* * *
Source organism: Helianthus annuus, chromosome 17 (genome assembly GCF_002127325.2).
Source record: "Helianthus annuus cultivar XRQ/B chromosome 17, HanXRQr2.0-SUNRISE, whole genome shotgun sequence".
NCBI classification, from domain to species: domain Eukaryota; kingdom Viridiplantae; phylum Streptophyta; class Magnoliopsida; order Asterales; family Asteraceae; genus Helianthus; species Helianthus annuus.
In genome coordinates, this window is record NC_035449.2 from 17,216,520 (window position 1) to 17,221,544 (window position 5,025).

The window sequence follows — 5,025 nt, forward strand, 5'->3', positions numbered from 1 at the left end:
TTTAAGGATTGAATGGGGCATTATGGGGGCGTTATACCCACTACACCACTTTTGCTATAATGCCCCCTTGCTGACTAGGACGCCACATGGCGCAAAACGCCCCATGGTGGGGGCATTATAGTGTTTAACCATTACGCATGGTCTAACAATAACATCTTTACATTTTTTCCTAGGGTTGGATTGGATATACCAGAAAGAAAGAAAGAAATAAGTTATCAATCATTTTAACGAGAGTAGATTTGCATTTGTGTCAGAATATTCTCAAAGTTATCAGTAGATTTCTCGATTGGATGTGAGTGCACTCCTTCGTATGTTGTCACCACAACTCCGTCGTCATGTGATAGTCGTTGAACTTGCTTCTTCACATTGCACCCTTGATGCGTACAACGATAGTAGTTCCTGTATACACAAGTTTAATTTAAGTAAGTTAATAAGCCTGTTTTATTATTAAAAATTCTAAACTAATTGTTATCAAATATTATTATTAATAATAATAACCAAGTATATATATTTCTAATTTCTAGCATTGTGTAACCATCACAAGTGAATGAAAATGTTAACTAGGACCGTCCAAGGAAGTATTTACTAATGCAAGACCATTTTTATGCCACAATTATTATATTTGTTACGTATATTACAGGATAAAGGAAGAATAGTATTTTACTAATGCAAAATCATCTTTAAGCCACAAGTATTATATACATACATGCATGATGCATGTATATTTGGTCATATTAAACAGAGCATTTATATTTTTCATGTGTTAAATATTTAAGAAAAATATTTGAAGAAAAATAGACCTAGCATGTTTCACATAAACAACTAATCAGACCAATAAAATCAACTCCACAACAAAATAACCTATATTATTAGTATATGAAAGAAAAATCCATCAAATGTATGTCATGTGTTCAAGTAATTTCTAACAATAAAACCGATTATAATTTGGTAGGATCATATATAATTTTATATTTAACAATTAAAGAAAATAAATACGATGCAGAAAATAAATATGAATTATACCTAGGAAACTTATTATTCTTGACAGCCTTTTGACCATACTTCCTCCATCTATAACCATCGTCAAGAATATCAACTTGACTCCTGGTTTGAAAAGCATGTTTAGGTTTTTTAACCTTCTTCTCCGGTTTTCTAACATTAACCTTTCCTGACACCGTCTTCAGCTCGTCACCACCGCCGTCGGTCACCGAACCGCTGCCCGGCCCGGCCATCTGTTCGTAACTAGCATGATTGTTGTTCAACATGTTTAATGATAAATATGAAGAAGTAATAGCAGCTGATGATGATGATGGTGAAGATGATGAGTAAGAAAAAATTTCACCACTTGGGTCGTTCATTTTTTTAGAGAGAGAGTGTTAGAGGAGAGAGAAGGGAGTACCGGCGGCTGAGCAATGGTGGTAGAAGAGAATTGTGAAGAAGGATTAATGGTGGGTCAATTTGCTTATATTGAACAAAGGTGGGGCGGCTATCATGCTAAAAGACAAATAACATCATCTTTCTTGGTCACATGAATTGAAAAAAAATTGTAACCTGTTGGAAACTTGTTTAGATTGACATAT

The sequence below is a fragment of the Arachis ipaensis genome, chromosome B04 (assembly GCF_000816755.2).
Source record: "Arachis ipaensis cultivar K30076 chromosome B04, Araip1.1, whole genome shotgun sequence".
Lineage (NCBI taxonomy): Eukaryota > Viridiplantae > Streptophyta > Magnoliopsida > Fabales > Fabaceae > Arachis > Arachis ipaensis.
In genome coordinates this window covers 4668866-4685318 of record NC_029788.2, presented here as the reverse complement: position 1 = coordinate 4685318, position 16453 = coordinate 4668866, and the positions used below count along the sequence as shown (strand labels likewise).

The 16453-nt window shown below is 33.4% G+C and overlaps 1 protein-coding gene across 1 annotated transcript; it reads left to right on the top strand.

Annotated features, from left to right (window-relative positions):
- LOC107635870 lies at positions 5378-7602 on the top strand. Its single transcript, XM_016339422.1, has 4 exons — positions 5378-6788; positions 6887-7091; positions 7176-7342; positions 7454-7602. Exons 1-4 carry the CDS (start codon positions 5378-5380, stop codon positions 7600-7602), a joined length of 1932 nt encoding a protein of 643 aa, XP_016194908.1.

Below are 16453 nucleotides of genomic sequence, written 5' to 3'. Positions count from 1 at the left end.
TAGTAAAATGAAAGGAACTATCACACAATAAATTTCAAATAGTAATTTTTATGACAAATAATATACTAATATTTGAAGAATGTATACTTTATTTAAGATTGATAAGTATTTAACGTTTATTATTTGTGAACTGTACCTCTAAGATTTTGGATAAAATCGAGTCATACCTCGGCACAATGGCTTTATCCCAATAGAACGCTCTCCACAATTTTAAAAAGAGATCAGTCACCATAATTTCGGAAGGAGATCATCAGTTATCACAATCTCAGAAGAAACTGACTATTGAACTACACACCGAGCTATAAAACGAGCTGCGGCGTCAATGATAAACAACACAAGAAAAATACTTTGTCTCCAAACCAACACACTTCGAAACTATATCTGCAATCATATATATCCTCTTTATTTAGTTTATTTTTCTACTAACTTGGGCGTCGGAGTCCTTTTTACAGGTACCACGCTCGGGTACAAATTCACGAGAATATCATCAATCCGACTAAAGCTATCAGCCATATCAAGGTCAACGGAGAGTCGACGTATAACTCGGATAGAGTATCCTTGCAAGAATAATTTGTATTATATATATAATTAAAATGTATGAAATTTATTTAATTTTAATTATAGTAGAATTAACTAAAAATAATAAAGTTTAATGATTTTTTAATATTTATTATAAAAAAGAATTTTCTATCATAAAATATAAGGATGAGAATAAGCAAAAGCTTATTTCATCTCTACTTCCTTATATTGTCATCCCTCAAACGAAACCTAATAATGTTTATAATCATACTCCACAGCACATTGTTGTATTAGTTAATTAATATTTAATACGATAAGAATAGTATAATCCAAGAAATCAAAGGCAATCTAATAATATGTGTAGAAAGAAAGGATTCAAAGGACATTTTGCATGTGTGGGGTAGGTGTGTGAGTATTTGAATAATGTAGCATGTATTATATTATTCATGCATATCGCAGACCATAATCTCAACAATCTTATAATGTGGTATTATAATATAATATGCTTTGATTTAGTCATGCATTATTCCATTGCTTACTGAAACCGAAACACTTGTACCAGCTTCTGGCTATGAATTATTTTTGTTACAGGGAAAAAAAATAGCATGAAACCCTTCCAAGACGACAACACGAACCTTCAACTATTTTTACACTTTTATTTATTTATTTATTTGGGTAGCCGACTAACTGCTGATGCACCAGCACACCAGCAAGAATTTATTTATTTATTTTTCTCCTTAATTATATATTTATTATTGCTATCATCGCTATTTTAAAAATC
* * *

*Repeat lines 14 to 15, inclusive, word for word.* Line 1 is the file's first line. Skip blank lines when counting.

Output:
Below are 16453 nucleotides of genomic sequence, written 5' to 3'. Positions count from 1 at the left end.
TAGTAAAATGAAAGGAACTATCACACAATAAATTTCAAATAGTAATTTTTATGACAAATAATATACTAATATTTGAAGAATGTATACTTTATTTAAGATTGATAAGTATTTAACGTTTATTATTTGTGAACTGTACCTCTAAGATTTTGGATAAAATCGAGTCATACCTCGGCACAATGGCTTTATCCCAATAGAACGCTCTCCACAATTTTAAAAAGAGATCAGTCACCATAATTTCGGAAGGAGATCATCAGTTATCACAATCTCAGAAGAAACTGACTATTGAACTACACACCGAGCTATAAAACGAGCTGCGGCGTCAATGATAAACAACACAAGAAAAATACTTTGTCTCCAAACCAACACACTTCGAAACTATATCTGCAATCATATATATCCTCTTTATTTAGTTTATTTTTCTACTAACTTGGGCGTCGGAGTCCTTTTTACAGGTACCACGCTCGGGTACAAATTCACGAGAATATCATCAATCCGACTAAAGCTATCAGCCATATCAAGGTCAACGGAGAGTCGACGTATAACTCGGATAGAGTATCCTTGCAAGAATAATTTGTATTATATATATAATTAAAATGTATGAAATTTATTTAATTTTAATTATAGTAGAATTAACTAAAAATAATAAAGTTTAATGATTTTTTAATATTTATTATAAAAAAGAATTTTCTATCATAAAATATAAGGATGAGAATAAGCAAAAGCTTATTTCATCTCTACTTCCTTATATTGTCATCCCTCAAACGAAACCTAATAATGTTTATAATCATACTCCACAGCACATTGTTGTATTAGTTAATTAATATTTAATACGATAAGAATAGTATAATCCAAGAAATCAAAGGCAATCTAATAATATGTGTAGAAAGAAAGGATTCAAAGGACATTTTGCATGTGTGGGGTAGGTGTGTGAGTATTTGAATAATGTAGCATGTATTATATTATTCATGCATATCGCAGACCATAATCTCAACAATCTTATAATGTGGTATTATAATATAATATGCTTTGATTTAGTCATGCATTATTCCATTGCTTACTGAAACCGAAACACTTGTACCAGCTTCTGGCTATGAATTATTTTTGTTACAGGGAAAAAAAATAGCATGAAACCCTTCCAAGACGACAACACGAACCTTCAACTATTTTTACACTTTTATTTATTTATTTATTTGGGTAGCCGACTAACTGCTGATGCACCAGCACACCAGCAAGAATTTATTTATTTATTTTTCTCCTTAATTATATATTTATTATTGCTATCATCGCTATTTTAAAAATC